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Tuesday, 22 April 2014

Elizabeth Speller - The Return of Captain John Emmett

I have had this book for some time but decided to read it over the Easter weekend. I could not put it down, it is beautifilly written  and I think Laurence Bartram's blundering around as an amateur investigator is really rather true to life. We have all had that experience of mentally kicking ourselves and realising what we should have asked or said. He is a wonderful character.
The plot revolves around the request of Captain John Emmett's sister to Laurence who went to school with his brother as to why having survived WW1 he then comes home and commits suicide. It is an interesting study of the period and the conclusion we reach as a reader is that non of the returned soldiers are entirely unscathed be they sound of linb or not. Indeed even those left at home are now changed in some subtle or not so subtel way, it is wonderfully captured in this book.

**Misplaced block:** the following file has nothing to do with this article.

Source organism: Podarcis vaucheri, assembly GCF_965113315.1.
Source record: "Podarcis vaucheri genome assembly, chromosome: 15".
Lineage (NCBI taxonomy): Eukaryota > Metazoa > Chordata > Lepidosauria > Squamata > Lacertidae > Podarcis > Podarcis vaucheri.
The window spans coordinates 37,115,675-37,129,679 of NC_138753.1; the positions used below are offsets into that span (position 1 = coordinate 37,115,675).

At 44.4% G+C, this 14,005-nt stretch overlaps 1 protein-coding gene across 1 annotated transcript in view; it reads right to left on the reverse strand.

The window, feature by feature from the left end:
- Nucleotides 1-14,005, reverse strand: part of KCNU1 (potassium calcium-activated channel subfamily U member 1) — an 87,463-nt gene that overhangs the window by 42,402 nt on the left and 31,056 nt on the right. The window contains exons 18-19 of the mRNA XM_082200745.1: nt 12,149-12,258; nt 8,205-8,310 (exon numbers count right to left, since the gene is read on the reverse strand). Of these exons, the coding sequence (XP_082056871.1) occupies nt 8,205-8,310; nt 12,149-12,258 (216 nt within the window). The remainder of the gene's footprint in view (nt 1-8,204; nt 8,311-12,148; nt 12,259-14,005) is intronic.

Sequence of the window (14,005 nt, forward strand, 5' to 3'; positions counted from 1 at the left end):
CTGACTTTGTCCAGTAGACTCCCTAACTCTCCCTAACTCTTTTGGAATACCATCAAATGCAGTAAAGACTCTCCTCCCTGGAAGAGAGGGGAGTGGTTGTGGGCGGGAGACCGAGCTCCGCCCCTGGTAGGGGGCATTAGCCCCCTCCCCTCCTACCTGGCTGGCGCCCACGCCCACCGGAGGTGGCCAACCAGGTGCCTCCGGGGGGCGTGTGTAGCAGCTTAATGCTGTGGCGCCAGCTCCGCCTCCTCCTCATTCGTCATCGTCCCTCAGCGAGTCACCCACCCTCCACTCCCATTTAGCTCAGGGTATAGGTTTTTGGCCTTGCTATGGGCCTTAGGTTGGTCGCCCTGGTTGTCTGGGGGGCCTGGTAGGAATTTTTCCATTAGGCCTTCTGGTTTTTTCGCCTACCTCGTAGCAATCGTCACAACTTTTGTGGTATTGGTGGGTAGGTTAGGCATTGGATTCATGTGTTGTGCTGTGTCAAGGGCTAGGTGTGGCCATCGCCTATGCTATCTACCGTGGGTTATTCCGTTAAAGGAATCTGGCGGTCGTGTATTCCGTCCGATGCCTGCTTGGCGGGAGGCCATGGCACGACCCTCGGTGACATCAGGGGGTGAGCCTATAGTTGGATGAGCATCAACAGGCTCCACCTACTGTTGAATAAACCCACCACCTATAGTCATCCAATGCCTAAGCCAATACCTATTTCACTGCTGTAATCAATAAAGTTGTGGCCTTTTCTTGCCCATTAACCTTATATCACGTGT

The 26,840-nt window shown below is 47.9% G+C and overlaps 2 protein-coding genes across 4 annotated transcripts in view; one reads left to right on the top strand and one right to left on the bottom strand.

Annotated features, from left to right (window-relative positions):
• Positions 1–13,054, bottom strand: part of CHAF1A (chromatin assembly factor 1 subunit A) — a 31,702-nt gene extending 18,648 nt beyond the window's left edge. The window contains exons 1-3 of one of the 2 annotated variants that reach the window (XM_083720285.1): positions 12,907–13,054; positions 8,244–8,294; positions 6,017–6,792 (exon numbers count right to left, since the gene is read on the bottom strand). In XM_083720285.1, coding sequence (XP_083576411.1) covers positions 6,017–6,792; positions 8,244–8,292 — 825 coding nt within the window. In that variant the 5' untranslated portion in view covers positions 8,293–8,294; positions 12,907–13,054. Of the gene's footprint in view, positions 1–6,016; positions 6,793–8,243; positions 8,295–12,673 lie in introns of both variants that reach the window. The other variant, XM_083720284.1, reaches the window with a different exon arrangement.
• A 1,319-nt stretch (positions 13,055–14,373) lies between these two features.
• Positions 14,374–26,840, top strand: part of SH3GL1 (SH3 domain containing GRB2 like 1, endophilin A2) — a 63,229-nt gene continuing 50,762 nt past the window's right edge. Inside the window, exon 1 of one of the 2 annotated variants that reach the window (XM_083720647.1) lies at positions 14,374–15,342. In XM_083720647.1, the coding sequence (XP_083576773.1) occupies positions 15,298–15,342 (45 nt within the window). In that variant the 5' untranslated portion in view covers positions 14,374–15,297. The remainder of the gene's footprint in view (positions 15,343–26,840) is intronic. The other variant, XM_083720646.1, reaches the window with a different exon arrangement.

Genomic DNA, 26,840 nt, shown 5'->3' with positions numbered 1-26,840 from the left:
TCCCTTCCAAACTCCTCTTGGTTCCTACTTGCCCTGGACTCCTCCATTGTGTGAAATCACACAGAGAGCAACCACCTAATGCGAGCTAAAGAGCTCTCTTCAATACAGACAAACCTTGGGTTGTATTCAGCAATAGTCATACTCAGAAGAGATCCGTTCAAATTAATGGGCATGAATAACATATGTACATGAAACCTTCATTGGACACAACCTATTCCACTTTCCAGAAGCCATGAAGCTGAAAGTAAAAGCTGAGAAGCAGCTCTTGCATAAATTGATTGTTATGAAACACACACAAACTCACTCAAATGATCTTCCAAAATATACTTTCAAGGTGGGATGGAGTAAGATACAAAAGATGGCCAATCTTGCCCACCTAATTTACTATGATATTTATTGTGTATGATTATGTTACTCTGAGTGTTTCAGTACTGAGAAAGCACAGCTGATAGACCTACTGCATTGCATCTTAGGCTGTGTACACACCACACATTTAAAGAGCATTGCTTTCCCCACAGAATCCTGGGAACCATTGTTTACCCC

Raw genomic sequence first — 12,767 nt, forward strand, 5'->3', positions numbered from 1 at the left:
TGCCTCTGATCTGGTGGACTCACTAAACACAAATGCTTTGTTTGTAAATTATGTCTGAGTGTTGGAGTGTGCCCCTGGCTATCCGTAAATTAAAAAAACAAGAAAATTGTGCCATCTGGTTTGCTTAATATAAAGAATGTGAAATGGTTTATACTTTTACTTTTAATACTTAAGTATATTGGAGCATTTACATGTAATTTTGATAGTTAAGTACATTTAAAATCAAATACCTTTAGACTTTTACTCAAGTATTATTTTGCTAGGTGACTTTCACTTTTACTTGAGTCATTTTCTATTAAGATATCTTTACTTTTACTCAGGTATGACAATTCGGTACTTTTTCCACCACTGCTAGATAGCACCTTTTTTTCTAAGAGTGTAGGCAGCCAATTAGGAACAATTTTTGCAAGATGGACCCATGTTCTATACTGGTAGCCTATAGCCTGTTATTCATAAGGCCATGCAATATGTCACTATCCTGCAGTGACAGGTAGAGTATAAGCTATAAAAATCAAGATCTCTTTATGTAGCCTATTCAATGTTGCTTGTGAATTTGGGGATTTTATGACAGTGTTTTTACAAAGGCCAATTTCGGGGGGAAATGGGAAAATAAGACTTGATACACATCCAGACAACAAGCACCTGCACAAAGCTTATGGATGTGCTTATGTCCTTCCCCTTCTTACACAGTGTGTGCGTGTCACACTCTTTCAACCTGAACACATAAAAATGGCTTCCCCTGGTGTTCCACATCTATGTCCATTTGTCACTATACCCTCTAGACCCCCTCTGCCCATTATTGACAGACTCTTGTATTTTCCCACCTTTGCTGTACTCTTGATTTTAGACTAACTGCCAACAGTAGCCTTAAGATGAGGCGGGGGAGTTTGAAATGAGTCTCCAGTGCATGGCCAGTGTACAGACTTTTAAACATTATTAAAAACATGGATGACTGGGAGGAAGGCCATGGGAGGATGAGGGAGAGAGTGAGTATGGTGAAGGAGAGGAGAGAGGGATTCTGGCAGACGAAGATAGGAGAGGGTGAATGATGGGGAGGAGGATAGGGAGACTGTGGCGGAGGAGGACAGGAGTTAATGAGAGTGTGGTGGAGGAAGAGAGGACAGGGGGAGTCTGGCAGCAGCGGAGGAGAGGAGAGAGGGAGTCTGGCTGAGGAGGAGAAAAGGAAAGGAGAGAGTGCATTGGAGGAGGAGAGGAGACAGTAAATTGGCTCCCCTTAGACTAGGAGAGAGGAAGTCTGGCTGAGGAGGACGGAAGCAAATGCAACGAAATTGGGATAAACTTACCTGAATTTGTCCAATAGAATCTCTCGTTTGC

It would make a fantastic Reading Group book as there is so much to discuss and of course it is very topical at the moment as we commemorate the beginning of WW1

Monday, 7 April 2014

Lucy Clarke - A Single Breath

A great second novel from local author Lucy Clarke, following on from the success of The Sea Sisters.  I could not put it down and read it over 48 hours. I think it will make an excellent reading groups read as there is much in here to get your teeth into and helpfully the paperback version contain reading group notes , an interview with the author and a photo montage of Tasmania!
 The plot is around  a normally sensible midwife called Eva, who has a whirlwind romance and wedding with a Tasmanian she meets on a long haul flight  into the UK.
Tragically he is swept into the sea whilst fishing off the Dorset coast and is presumed drowned, as no body is recovered.
Consumed by grief Eva decides to go to Tasmania to see the land that Jackson, her husband ,had talked so eloquently about.

When she arrives the reaction of his father and brother is not usual and this leads to her questioning everything she thought she knew about her husband. I cannot say much without massive spoilers. Suffice to say there are major twists and turns, more than enough to keep you reading. What I love about Lucy's writing is her sense of place and also her clearly deep connection with the sea which permeates throughout her books. We will be adding this book to our reading groups list in Bournemouth Libraries.